“So, the question is: How are they going to send a message? The CMB is the obvious choice, because it is the largest billboard in the sky, and visible to all technological civilizations.” Hsu and Zee continue to say that a message in the CMB will be identical to all observers across space and time, and it can be The information content is reasonably large (thousands of bits). ”

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Hibeck found that there were many problems with these claims. The first is that the CMB is still cooling down. It started at around 3000 K. Now, 13.4 billion years later, it is 2.7 Kelvin. As the universe continues to age, the CMB will eventually become undetectable. It could take another 10 twenty million years (1040), But the CMB will fade away.

Regardless, in 2006 physicists found, in response to Hsu and Zee’s paper, that it is extremely unlikely that a CMB would appear exactly the same in the sky to different observers at different locations. Additionally, Hippec says, we cannot fully see the CMB due to a forward emission from the Milky Way. And we only have one sky to measure, which presents the statistical uncertainty inherent in every cosmic observation we make.

Based on these limitations, Hippke estimates that the information content will be much less than what Hsu and Zee have suggested – only 1000 bits. This gave him a good framework for actually searching for the message.

The Planck satellite and the Wilkinson Microwave Variation Probe (WMAP) both observed and recorded temperature fluctuations in the CMB. From these data sets, Hippke extracted its own bit stream, and compared the results from each data set to find matching bits.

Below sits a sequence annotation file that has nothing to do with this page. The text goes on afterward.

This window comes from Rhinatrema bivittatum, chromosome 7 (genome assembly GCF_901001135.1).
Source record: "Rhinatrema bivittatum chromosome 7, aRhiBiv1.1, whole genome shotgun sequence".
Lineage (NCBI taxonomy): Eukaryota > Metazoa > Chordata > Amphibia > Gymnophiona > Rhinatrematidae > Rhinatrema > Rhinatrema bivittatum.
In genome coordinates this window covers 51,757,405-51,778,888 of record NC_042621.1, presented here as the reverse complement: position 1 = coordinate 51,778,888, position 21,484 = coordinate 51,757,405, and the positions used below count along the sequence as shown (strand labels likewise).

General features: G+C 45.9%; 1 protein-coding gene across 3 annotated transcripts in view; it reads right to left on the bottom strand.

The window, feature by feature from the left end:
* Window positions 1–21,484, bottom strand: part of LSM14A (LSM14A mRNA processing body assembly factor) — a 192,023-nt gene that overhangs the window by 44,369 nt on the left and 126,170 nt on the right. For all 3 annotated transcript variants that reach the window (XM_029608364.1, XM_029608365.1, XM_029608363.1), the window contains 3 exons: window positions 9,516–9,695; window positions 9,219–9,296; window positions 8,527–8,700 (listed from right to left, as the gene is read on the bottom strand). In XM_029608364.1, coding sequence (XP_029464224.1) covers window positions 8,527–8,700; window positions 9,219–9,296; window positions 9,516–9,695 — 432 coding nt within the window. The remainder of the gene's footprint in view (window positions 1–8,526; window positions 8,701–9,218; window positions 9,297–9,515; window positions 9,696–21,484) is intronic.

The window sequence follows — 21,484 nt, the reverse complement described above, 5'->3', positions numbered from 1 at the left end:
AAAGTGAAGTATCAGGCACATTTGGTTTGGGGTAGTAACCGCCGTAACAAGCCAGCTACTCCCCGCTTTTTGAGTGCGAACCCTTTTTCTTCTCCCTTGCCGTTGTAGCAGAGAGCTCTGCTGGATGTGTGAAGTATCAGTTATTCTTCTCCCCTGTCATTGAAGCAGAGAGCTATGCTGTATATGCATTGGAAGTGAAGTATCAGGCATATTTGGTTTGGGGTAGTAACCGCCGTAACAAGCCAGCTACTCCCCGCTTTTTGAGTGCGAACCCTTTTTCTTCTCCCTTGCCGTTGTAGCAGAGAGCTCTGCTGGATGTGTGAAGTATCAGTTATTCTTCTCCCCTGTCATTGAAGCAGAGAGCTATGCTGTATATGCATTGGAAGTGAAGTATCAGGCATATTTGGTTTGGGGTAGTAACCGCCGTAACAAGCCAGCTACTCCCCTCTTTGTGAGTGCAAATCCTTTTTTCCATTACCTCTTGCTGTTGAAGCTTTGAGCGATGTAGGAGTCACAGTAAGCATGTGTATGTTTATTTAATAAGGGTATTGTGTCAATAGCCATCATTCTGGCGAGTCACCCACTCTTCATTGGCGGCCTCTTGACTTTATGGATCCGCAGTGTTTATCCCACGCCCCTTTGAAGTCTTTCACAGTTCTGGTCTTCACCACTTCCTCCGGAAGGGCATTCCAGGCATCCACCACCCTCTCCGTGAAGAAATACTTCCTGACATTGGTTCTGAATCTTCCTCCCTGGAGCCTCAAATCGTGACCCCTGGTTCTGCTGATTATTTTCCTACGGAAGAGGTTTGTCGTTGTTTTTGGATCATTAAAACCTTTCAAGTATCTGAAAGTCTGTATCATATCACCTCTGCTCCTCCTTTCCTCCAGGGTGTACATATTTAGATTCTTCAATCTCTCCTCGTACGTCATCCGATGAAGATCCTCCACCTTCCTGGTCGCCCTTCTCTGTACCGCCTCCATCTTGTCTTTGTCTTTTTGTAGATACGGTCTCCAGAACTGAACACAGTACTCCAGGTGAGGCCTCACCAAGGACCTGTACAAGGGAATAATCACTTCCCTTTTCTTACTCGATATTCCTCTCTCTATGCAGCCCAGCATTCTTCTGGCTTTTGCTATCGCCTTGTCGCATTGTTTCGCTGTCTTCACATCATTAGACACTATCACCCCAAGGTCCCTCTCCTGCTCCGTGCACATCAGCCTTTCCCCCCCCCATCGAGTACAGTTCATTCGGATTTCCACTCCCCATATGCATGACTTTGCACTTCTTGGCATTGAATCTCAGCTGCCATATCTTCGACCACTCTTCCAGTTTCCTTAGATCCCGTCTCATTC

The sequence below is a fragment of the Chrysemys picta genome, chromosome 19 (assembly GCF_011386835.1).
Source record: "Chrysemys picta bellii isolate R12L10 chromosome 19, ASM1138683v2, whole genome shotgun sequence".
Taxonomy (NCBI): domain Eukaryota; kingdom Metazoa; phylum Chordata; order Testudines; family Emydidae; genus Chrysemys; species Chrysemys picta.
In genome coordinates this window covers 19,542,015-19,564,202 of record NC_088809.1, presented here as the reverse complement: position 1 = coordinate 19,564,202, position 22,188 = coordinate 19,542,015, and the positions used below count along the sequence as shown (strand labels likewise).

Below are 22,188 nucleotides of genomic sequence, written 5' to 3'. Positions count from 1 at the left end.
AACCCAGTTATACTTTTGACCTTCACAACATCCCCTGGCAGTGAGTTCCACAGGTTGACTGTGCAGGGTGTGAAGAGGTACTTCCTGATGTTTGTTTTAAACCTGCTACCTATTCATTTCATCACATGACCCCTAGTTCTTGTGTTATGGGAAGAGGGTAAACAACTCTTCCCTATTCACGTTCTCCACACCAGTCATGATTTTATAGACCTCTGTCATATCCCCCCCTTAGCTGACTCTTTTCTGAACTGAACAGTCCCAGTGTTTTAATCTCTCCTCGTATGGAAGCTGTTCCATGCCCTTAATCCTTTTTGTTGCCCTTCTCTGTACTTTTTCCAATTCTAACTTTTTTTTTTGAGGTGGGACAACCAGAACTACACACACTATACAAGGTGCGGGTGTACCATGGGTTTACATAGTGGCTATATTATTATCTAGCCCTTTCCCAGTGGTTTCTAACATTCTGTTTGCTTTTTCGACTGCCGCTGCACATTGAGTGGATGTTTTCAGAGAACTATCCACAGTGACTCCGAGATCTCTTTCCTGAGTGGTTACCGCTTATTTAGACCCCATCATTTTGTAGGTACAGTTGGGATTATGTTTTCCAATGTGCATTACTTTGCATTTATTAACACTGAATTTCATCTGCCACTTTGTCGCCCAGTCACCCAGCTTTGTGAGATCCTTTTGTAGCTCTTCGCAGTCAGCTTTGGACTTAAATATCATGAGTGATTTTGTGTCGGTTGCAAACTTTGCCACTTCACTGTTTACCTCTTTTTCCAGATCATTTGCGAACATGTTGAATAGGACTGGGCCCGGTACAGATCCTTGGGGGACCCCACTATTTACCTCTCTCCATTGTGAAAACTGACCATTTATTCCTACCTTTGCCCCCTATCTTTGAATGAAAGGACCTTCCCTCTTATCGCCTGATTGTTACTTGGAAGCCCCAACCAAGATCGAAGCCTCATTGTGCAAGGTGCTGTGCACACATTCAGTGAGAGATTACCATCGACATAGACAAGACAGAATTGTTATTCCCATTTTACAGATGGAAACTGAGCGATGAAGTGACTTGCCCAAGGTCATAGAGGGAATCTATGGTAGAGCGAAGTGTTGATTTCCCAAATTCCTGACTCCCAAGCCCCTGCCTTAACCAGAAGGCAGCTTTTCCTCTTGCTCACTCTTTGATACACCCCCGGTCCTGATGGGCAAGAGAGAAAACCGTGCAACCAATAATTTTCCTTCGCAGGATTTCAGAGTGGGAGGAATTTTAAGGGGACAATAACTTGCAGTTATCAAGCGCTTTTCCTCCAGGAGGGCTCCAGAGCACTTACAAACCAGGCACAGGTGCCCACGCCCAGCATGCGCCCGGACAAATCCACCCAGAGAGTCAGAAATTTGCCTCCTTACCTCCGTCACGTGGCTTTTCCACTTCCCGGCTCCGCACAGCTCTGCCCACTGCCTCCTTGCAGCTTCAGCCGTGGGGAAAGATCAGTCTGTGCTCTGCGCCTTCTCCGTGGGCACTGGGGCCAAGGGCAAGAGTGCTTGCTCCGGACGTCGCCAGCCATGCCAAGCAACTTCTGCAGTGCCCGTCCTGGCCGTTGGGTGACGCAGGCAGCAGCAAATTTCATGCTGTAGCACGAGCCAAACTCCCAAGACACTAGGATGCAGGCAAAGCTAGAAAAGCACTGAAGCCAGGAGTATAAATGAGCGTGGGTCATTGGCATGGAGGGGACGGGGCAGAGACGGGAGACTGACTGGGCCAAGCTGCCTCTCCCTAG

The first 500 bits of the message are pictured below. The values ​​in black were identical in both Planck and WMAP datasets, and are believed to be accurate with a probability of 90 percent. Red values ​​skew; Hippke chose Planck’s values, and they are only accurate with a probability of 60 percent.

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(M. Hippke, arXiv, 2020)

It was found that changing the values ​​did not improve the situation. Searching for an online “Encyclopedia of Correct Sequences” did not yield convincing results, and the data was not converted to approximate the infinite future.

Hibeck wrote, “I don’t find a meaningful message in the actual bitstream.”

“We may conclude that there is no clear message in the sky of the CMB. However, it is still unclear if there was a creator, whether we lived in a simulation, or whether the message was printed correctly in the previous section, but we failed to understand it.”

Whether or not any of these options is the case, the CMB has a lot to tell us, as nicely noted in the 2005 response to Hsu and Zee.

“The CMB does indeed symbolize a wealth of information about the structure of the universe and perhaps the nature of physics at its highest energy levels,” wrote physicists Douglas Scott and James Zibin of the University of British Columbia.

“The universe has left us a message of its own accord.”

Hippke’s article can be read in full on arXiv.